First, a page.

Me = 6.0 x 10^{24} kg

∴ E = \(\frac{1}{2} \times \frac{\left(6.67 \times 10^{-11}\right) \times\left(6.0 \times 10^{24}\right) \times 200}{(6.4+0.4) \times 10^6}\)

or E = 5.89 x 10^{9} J

Question 8.20.

Two stars each of one solar mass (= 2 x 10^{30} kg) are approaching each other for a head on collision. When they are at a distance of 10^{9} km, their speeds are negligible. What is the speed with which they collide? The radius of each star is 10^{4} km. Assume the stars to remain undistorted until they collide. (Use the known value of G).

Answer:

Mass of each star M = 2 x 10^{30} kg

Initial distance between the stars, r_{1} = 10^{9} km = 10^{12} m

Total initial energy of stars,

E_{i} = Initial kinetic energy + Initial potential energy

= 0 - \(\frac{G M M}{r_1}=-\frac{G M^2}{r_1}\)

When the stars strike each other, then distance between them r_{2} = 2R.

If the velocity of each star be v before collision, then total final energy

E_{f} = Final kinetic energy + Final potential energy

Question 8.21.

Two heavy spheres each of mass 100 kg and radius 0.10 m are placed 1.0 m apart on a horizontal table. What is the gravitational force and potential at the mid point of the line joining the centres of the spheres? If an object be placed at that point in equilibrium? If so, is the equilibrium stable or unstable?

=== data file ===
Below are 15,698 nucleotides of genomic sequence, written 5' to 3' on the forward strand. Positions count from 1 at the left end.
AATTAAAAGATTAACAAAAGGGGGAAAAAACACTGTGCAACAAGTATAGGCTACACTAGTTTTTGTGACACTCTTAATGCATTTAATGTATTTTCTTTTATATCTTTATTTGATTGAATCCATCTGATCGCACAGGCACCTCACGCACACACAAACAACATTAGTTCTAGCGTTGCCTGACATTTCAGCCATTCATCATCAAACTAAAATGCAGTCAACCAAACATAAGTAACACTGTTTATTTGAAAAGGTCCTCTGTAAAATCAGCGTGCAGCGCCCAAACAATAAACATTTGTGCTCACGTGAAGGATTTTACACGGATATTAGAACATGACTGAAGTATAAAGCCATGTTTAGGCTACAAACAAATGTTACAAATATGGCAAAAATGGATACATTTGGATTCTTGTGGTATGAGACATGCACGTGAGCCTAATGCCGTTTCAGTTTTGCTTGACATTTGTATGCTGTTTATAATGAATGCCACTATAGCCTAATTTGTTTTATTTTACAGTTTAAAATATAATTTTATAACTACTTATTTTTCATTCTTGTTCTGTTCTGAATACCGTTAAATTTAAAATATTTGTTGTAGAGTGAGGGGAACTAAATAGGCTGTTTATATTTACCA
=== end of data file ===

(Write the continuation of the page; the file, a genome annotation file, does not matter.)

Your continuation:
Answer:

Mass of each sphere is supposed to be centered at its centre. Distance of each sphere from mid point C

r_{1} = r_{2} = \(\frac{r}{2}=\frac{1.0}{2}\) = 0.5 m

Mass of each sphere, M_{1} = M_{2} = 100 kg

Gravitational field: Gravitational field at C due to the sphere A.

I_{1} = \(\frac{G M_1}{r_1^2}(\text { along } \overrightarrow{C A})\)

Similarly gravitational field at C due to the sphere B.

I_{2} = \(\frac{G M_2}{r_2^2}(\text { along } \overrightarrow{C B})\)

∴ Resultant gravitational field at C,

I = I_{1} ~ I_{2} = \(\frac{G M_1}{r_1^2} \sim \frac{G M_2}{r_2^2}\) = 0

or I = 0

Because M_{1} = M_{2 }= 100 kg

r_{1} = r_{2} = 0.5 m

∴ \(\frac{G M_1}{r_1^2}=\frac{G M_2}{r_2^2}\)

Gravitational potential: Gravitational potential at C due to both the spheres

Since intensity of gravitational field at C is zero, therefore force acting on any body of mass m will be zero. Hence the body will be in equilibrium.

This equilibrium is unstable; because if the body is slightly displaced from this point, it goes on moving in same direction and does not return back to point C.

Additional Exercises

Question 8.22.

As you have learnt in the text, a geostationary satellite orbits the earth at a height of nearly 36,000 km from the surface of the earth. What is the poten tial due to the earth’s gravity at the site of this satellite? (Take the potential energy at infinity to be zero). Mass of the earth = 6.0 x 10^{24} kg, radius = 6400 km.

Answer:

Gravitational potential at the height h from the earth’s surface,

V_{G} = \(-\frac{G M_e}{\left(R_e+h\right)}\)

Here, M_{e} = 6.0 x 10^{24} kg;

G = 6.67 x 10^{-11} Nm^{2}/kg^{2}

h = 36000 km = 3.6 x 10^{4} km = 3.6 x 10^{7} m

Re = 6400 km = 64 x 10^{6} m

∴ V_{G} = \(-\frac{6.67 \times 10^{-11} \times 6 \times 10^{24}}{\left(6.47 \times 10^6+36 \times 10^6\right)}\)

= \(-\frac{6.67 \times 10^{-11} \times 6 \times 10^{24}}{42.4 \times 10^6}\)